Chapter 7. Container Security Practices
This chapter describes measures that you can take to protect the security of your containers.
7.1. Dropping Kernel Capabilities
Kernel capabilities can be dropped from the CLI of Docker and in the .json file of Kubernetes. Start with nothing and add what you need — this is the safest method of determining which kernel capabilities you need.
7.2. Dropping Root
Never have long-running containers running as root, with the exception of systemd. There are a couple of approaches for doing this: if you don’t need systemd, you can use exec to become root and drop your user privileges. Or you can use systemd to launch the application you want inside the container with a unit file, and the unit file can be used to designate the desired services as non-root.
7.3. Exercise care in using the --privileged flag.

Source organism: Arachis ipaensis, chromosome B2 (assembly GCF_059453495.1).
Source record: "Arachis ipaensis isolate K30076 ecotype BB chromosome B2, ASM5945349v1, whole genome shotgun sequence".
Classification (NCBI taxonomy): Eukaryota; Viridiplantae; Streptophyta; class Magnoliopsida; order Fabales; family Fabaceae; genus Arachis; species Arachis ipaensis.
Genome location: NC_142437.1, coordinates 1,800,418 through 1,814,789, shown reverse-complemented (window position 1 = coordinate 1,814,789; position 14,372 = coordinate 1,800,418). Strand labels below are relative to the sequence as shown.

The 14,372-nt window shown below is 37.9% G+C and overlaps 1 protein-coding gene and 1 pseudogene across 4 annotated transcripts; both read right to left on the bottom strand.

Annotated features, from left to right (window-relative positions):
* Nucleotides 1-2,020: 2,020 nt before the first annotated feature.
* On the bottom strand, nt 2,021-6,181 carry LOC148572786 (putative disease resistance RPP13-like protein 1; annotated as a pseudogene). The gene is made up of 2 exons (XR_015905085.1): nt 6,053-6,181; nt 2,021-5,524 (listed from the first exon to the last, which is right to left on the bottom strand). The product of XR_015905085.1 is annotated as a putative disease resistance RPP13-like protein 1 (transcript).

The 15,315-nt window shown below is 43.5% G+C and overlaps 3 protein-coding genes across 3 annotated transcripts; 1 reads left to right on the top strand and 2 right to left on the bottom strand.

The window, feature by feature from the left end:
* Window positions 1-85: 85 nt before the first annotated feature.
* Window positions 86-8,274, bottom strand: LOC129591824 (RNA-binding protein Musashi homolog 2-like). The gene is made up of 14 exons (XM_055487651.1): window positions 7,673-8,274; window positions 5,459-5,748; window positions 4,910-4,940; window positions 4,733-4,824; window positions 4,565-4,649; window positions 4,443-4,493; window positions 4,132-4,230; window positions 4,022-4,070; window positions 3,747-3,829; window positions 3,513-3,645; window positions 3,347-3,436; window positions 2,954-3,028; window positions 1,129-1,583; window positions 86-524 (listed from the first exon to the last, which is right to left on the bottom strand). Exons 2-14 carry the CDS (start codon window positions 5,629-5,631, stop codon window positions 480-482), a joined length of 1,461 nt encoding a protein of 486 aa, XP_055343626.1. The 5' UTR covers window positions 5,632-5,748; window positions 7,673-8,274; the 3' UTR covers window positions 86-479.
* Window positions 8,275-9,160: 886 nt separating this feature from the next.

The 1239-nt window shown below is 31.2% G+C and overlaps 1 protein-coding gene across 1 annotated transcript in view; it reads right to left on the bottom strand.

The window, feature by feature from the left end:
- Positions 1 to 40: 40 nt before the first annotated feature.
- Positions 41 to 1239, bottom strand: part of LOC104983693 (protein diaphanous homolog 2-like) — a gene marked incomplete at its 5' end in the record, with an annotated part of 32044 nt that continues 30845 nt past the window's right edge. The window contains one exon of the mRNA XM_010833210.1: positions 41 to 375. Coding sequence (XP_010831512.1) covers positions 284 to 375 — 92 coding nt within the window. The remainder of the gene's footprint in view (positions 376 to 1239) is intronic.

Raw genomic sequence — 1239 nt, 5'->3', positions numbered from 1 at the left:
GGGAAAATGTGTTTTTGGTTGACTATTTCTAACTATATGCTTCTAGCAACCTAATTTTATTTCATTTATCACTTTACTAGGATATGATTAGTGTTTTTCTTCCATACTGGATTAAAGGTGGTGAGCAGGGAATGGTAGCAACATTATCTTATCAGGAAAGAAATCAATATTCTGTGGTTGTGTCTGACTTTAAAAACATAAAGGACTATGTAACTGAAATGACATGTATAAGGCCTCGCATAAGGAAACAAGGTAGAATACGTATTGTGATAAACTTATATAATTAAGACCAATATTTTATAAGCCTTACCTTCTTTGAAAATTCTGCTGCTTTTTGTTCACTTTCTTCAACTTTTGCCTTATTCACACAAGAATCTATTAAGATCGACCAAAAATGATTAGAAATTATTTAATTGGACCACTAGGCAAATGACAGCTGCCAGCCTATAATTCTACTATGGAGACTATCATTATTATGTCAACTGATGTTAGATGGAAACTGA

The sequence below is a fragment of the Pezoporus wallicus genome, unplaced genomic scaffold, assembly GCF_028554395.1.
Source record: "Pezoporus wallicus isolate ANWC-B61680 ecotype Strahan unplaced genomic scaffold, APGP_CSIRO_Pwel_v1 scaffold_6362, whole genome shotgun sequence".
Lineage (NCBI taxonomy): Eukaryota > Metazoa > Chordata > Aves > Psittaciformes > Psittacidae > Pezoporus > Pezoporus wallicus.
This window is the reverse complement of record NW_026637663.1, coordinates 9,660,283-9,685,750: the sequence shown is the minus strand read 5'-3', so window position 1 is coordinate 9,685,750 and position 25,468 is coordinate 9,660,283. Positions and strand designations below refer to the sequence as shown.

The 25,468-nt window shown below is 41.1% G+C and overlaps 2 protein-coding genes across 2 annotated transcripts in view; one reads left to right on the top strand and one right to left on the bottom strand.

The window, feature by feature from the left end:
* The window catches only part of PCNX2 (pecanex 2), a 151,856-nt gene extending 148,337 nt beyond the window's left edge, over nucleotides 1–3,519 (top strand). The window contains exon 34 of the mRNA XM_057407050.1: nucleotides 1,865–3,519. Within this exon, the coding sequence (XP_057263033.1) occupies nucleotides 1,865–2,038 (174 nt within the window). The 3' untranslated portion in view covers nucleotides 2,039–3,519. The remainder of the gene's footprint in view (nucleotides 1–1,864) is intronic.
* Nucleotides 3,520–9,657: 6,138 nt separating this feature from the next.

Unless your container needs access to the host’s hardware, you should not use --privileged.
7.4. suid Content
Sticky-bit content (sticky UID content). This is a word-to-the-wise-type note. It is possible to make use of suid content without a privileged container, but it is not easy to create suid content without a privileged container because marking something as suid is a privileged operation.
A tmpfile is a file that gets created in /tmp. This section refers to tmpfile attacks. Containers are susceptible to the same race conditions and attacks that non-container tmpfiles are susceptible to. Make sure that tmpfile content ownership is properly restricted.
7.6. Do not bind the docker service to a TCP port
Binding the docker service to a TCP port allows non-root users to gain root access on the host. Hence, anyone with access to that port can then run arbitrary code as the root user.
To prevent this type of vulnerability, do not expose docker through a TCP port. Keep the default binding.